(2) The court distinguished a situation which would not be subject to the bad faith exception when:  “A party [was] acting merely under the incorrect perception of its legal rights.”  That is not considered bad faith conduct. Thus, the Court awarded the defendants all of their attorneys’ fees and expenses incurred up through the date shortly before trial when the plaintiffs agreed to have their complaint dismissed.  The award of fees as an exception to the American Rule should also be contrasted with the award of fees in connection with a motion to compel pursuant to Rule 37, which is not uncommon at all. (The only claims that proceeded to trial were the counterclaims on tortious interference, which failed, and for which fees were not awarded.)

Choice of Law

(1) Also instructive was the choice of law analysis in this case.  Because there were several entities that were involved in events that crisscrossed several states, the court conducted a choice of law analysis.  The court observed that the Delaware courts generally apply a four-factor test when determining which state’s law applies: (1) The place where the injury occurred, (2) The place where the conduct causing the injury occurred, (3) The domicile, residence, nationality, place of incorporation and place of business of the parties, and (4) The place where the relationship, if any, between the parties is centered.  See footnote 118.  The court also observed that mere incorporation within the state is not necessarily the determinative factor, but it is considered to be an important factor when determining which law to apply.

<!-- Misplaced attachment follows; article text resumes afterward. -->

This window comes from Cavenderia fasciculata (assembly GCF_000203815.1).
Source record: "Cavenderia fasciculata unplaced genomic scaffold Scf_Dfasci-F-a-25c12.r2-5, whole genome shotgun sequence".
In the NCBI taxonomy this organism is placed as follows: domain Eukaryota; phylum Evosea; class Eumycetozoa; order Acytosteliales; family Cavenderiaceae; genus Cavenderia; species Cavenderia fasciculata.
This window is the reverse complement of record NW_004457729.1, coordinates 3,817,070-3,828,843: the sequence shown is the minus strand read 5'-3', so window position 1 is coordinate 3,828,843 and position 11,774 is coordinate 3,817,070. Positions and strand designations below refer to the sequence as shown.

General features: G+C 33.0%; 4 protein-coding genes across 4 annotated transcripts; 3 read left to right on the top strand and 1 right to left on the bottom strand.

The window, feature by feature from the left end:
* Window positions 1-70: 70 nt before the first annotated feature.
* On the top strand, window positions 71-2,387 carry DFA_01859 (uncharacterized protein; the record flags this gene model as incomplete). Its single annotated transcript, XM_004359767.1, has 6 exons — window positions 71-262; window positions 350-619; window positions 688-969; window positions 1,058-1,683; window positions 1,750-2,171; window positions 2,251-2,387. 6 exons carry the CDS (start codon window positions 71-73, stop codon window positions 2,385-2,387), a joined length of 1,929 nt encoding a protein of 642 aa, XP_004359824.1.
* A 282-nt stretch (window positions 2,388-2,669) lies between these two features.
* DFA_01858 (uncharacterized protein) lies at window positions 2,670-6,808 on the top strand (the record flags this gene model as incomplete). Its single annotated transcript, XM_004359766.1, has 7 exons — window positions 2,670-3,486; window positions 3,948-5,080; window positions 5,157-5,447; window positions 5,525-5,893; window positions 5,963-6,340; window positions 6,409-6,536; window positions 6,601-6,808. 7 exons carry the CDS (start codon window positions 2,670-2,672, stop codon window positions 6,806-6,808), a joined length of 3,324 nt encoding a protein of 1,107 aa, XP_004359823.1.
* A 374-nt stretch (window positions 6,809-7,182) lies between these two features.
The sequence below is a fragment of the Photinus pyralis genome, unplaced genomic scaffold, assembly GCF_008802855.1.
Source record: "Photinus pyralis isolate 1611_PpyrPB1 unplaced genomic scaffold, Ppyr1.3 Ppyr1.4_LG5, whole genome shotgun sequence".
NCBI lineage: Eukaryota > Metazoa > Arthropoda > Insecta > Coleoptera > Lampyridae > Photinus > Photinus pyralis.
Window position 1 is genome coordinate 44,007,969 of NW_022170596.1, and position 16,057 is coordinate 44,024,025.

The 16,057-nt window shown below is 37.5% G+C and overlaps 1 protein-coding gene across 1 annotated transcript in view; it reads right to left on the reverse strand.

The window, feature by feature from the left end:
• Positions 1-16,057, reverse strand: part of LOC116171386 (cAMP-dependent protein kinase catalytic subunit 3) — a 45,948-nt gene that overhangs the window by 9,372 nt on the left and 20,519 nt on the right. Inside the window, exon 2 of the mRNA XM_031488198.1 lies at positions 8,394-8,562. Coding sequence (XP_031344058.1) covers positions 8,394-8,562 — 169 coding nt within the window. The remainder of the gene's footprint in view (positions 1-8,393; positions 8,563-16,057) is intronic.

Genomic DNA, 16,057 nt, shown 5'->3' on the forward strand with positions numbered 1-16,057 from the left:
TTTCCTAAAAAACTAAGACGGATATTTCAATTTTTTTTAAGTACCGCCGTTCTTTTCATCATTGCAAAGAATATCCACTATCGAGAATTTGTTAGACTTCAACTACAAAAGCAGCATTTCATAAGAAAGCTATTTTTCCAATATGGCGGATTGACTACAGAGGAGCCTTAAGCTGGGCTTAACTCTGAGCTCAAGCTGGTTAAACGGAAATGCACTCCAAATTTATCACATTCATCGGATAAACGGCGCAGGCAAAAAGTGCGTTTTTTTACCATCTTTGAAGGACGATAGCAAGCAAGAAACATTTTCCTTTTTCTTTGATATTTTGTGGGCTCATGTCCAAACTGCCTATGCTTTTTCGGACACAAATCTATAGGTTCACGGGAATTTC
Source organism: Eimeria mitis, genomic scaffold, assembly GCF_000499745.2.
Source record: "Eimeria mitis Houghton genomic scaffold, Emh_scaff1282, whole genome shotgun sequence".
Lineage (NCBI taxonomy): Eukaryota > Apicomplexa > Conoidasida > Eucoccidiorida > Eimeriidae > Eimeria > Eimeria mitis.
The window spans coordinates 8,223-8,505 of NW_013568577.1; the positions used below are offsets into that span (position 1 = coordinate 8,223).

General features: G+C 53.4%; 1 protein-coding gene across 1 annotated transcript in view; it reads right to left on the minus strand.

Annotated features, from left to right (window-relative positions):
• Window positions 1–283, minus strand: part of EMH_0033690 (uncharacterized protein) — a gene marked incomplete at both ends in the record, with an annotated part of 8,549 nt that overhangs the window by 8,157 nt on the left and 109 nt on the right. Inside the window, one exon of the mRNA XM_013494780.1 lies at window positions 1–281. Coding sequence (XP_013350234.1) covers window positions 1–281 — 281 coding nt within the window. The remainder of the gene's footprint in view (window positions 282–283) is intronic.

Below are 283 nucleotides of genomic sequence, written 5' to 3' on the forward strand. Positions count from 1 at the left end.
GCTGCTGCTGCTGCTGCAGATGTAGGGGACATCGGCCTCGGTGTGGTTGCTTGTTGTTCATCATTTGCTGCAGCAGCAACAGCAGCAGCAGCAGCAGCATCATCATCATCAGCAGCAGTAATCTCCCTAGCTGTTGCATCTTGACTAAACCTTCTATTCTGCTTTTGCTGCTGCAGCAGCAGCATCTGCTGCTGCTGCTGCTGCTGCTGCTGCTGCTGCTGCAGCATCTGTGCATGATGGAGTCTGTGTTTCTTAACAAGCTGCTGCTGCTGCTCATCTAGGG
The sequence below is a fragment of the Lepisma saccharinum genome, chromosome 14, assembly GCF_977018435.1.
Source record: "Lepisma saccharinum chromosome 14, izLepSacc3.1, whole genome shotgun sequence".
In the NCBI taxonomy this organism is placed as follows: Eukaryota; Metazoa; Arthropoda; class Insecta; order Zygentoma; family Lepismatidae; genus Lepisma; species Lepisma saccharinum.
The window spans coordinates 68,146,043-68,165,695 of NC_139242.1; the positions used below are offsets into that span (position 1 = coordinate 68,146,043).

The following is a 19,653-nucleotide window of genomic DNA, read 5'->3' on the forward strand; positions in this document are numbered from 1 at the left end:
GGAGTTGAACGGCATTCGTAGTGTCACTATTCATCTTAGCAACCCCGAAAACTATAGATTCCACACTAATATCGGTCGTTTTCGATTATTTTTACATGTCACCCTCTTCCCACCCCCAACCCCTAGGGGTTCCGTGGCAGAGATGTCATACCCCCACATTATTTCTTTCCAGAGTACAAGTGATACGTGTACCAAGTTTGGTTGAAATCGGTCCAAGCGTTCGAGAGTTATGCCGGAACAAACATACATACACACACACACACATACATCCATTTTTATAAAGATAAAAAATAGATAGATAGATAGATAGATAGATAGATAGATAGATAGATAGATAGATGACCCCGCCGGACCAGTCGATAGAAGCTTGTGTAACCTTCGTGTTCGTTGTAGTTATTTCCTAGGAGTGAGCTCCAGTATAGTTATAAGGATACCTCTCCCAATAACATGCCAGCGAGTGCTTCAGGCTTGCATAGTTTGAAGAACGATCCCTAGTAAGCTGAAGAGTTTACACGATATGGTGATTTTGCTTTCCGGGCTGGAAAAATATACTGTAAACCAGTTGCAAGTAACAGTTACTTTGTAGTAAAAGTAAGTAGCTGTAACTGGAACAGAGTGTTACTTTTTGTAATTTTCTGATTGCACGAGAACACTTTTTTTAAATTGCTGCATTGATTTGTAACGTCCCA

(2) The court reasoned that the parties in this case voluntarily chose to form Delaware entities through which to conduct their commercial relationships, and those very entities are involved in this litigation.  The Court also reasoned that its decision to apply Delaware law is further supported by the fact that “a plurality of the parties are Delaware entities . . . .”  Slip op. at 33.